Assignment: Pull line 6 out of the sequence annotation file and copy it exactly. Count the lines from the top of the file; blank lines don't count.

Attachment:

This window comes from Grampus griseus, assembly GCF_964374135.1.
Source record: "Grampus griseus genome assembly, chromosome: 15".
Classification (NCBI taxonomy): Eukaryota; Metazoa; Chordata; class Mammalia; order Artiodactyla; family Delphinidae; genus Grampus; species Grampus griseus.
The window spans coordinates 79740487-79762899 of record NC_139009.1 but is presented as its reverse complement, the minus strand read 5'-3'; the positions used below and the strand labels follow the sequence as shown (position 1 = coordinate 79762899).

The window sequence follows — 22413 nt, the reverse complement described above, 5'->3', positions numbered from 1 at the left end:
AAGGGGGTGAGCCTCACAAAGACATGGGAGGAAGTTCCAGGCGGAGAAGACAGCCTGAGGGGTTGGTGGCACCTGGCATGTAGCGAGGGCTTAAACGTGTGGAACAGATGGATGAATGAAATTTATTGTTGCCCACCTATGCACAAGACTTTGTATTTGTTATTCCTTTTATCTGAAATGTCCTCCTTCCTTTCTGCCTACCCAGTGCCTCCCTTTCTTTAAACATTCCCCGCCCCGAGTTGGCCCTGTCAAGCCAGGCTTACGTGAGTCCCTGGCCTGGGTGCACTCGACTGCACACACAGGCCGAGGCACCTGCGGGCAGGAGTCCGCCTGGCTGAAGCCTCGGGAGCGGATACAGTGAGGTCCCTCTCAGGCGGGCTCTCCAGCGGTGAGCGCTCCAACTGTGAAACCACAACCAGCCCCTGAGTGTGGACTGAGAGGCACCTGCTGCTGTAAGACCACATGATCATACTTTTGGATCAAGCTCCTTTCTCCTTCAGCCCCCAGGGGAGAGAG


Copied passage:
AAGGGGGTGAGCCTCACAAAGACATGGGAGGAAGTTCCAGGCGGAGAAGACAGCCTGAGGGGTTGGTGGCACCTGGCATGTAGCGAGGGCTTAAACGTGTGGAACAGATGGATGAATGAAATTTATTGTTGCCCACCTATGCACAAGACTTTGTATTTGTTATTCCTTTTATCTGAAATGTCCTCCTTCCTTTCTGCCTACCCAGTGCCTCCCTTTCTTTAAACATTCCCCGCCCCGAGTTGGCCCTGTCAAGCCAGGCTTACGTGAGTCCCTGGCCTGGGTGCACTCGACTGCACACACAGGCCGAGGCACCTGCGGGCAGGAGTCCGCCTGGCTGAAGCCTCGGGAGCGGATACAGTGAGGTCCCTCTCAGGCGGGCTCTCCAGCGGTGAGCGCTCCAACTGTGAAACCACAACCAGCCCCTGAGTGTGGACTGAGAGGCACCTGCTGCTGTAAGACCACATGATCATACTTTTGGATCAAGCTCCTTTCTCCTTCAGCCCCCAGGGGAGAGAG